Lorde’s catalogue has become synonymous with the woes of adolescence, filled with melancholy meditations on fading relationships, mounting responsibilities, and a wistful longing for the clock to slow its ticking. But as soon as Lorde released the title track and lead single from her newest album ‘Solar Power’, fans were taken aback. Instead of the opulent ballads of Melodrama or the surreal tenderness of ‘Pure Heroine’, Lorde was overwhelmed with joy, singing “Come on and let the bliss begin” as the restrained guitar faded into the decadent groove of the chorus.
After her tour with ‘Melodrama’ concluded, Lorde returned to Auckland, New Zealand for some much-needed rest and relaxation. She renounced technology, changing her phone screen to greyscale to make it less enticing, and spent long days writing songs and spending time with friends, family, and her dog. Lorde’s life was put in the fast lane as soon as “Royals” began climbing the charts, and she knew that it was time to slow things down for a while.
Lorde told us what to expect going into ‘Solar Power’. Stripping back the grandiose production elements from her previous records, she implores us to soak up the sunshine. It’s an album that celebrates Lorde’s newfound joy and serenity, and to not look too deeply.
I have to be honest; the single “Solar Power” didn’t grip me at first. While Lorde stans were quick to dismiss anyone who didn’t embrace the song as “putting Lorde in a box”, I don’t have a problem with Lorde finding her bliss. It’s actually very refreshing to see her break out of the melancholy box many female singer-songwriters are put into. But what I loved about Lorde’s early work was her gripping sense of melody, her ability to craft choruses that bore their way into your chest, and the decisiveness with which she built every song. “Solar Power” showed that Lorde has maintained her ability to perfectly capture moods, but after the song concluded, I didn’t feel the usual urge to hit repeat as I do with so much of Lorde’s material.
This is a trend that carries through on many of the tracks on ‘Solar Power’. Centered around acoustic guitar and tempered drums, Lorde is more restrained than ever on this album. On my favorite tracks “Stoned at the Nail Salon”, “The Man With the Axe”, and “Mood Ring”, this simplicity works beautifully. Lorde’s songwriting is so exceptional that on low points of ‘Melodrama’, some of the sprawling lyricism was lost in the all-consuming production. On these three songs, we are given all the space we need to appreciate the surreal yet hyper-specific lyrics. Each production flare sparkles amidst the relatively sparse instrumental, allowing the song to build carefully and gently. But on tracks like “Dominoes”, “California”, and “Oceanic Feeling”, the bare production only highlights weaker moments in Lorde’s writing. These songs are interesting lyrically, but the melodies are drab. I listen to Lorde to hear songs that are relatively self-contained, packing their emotional punch into their run time. But at it’s weakest, ‘Solar Power’ feels merely like atmosphere, struggling to catch my attention amidst another bongo breakdown.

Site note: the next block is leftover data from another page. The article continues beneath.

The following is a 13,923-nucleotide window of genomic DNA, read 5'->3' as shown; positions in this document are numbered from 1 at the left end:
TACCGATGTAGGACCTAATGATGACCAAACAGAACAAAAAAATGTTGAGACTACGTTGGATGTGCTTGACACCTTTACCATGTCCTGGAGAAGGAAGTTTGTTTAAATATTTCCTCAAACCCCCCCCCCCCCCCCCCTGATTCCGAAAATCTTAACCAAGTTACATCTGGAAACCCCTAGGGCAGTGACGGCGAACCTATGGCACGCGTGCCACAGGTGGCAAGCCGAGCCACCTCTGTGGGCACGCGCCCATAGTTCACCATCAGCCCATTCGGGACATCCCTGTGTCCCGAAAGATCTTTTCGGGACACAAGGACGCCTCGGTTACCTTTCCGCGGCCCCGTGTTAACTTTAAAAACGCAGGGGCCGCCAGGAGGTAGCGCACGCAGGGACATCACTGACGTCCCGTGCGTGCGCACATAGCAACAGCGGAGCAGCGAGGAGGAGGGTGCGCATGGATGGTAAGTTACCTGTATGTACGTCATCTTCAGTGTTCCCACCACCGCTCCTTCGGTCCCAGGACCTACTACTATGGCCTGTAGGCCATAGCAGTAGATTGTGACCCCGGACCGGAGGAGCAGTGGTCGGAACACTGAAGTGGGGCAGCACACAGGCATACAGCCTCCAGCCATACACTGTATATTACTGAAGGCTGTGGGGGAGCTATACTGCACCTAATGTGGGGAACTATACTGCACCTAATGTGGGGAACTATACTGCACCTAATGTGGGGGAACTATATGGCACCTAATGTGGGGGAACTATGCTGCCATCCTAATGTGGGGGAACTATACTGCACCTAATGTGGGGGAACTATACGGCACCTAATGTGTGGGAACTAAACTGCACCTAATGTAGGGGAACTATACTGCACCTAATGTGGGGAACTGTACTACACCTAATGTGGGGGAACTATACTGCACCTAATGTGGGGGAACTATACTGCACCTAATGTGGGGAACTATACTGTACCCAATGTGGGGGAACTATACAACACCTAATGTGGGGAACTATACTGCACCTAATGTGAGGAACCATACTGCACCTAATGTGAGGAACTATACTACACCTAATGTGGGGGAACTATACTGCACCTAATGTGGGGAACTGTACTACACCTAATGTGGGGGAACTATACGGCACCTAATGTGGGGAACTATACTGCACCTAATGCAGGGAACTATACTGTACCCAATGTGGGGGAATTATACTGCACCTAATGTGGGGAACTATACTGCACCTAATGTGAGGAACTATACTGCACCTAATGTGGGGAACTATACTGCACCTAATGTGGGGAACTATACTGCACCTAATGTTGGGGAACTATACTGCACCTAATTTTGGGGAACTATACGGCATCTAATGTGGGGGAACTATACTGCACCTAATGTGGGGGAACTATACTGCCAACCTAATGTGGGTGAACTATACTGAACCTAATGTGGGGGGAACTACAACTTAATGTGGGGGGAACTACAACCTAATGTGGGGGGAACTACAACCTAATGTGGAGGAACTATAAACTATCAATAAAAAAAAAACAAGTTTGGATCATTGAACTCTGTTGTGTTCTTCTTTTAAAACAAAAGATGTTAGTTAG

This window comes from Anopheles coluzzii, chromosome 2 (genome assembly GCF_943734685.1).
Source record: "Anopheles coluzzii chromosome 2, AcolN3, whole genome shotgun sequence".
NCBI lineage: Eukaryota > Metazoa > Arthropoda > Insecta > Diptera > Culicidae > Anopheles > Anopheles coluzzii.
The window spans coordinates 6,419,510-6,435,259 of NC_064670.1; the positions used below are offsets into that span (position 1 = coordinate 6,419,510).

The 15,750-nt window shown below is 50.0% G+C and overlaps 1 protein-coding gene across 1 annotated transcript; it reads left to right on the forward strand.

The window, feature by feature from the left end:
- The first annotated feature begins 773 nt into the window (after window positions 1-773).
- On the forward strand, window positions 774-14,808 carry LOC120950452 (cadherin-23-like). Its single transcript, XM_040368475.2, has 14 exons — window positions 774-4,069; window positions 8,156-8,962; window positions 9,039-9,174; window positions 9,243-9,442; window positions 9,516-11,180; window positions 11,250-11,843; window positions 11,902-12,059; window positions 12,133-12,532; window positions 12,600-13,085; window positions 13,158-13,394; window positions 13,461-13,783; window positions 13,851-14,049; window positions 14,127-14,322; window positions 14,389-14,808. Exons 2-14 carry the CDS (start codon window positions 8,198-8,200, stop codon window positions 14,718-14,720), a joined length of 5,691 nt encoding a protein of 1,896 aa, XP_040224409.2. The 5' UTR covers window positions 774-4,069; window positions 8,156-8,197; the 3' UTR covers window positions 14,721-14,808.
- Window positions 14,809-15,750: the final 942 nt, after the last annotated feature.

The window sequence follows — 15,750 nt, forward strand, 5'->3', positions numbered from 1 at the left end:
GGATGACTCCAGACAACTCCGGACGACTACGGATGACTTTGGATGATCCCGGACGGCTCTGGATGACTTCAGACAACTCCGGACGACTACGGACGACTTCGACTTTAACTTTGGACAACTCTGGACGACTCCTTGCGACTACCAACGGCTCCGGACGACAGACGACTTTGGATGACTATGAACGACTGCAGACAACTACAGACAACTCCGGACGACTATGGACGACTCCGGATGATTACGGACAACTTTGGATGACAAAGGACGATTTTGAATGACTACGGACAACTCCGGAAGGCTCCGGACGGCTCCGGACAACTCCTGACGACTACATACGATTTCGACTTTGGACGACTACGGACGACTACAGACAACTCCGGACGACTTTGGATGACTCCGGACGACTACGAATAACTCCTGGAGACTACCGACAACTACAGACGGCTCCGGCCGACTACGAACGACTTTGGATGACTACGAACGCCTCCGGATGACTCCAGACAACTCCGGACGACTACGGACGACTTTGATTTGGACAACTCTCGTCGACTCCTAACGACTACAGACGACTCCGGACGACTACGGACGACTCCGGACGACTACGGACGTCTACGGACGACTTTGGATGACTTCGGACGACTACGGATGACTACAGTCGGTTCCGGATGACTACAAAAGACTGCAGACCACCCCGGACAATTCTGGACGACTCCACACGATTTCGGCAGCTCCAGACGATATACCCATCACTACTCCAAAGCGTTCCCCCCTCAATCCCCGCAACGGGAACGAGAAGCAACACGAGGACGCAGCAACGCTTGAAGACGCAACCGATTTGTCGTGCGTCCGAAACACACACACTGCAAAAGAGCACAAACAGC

But as I criticize these moments on the album, I am reminded of the fan discourse about “happy Lorde”. While promoting ‘Solar Power’ Lorde reminded us time and time again that this is her exercise in unadulterated delight, one that’s not meant to be looked at too closely or thought about too hard. I often find myself gravitating towards uber-cerebral indie songwriters, who meticulously dissect their own sorrows in each song. I’ve always loved how these kinds of songs are so precise, zeroing in on a single moment that spoke to a deeper melancholy. But it’s very hard to find that kind of writing in “happy” music. Why is that?
Sadness begs to be understood, to be looked at. Sadness becomes easier to bear when you diagnose it, picking it apart. But Lorde’s brand of blissful sunshine loses all its mystical radiance when we try to identify where it comes from. To me, Lorde’s message on this album comes down to this: when the sun comes out, don’t look for the clouds. It’s a fair take, and I want to believe it and throw my phone into the ocean right alongside her.
But as the last chords on ‘Solar Power’ fade away, I’m left with questions. Does happiness always have to be dumbed down? Does interrogating one’s own joy always threaten it? Should I play hookie and go to the beach today? Instead of providing answers to these questions, Lorde begs them.
‘Oh-oh, can you hear the sound? It’s shimmerin’ higher” Lorde sings in the final moments of the album’s closing track “Oceanic Feeling”, reveling in her excitement for the future. Even on the moments I find dull on this album, I can tell Lorde had a hell of a time writing them, and I can tell she’s having a hell of a time basking in this sunshine she’s found for herself. And you know what, I’m happy for her. Regardless of what criticism I hurl at her, Lorde will be splashing around in the ocean and prancing in the sand. And what more can I want for an artist who I’ve grown with over the years? Sure, ‘Solar Power’ might be a bit boring at some points, but the happiest people are the ones who can escape the melodrama and step into the placid, peaceful sunshine.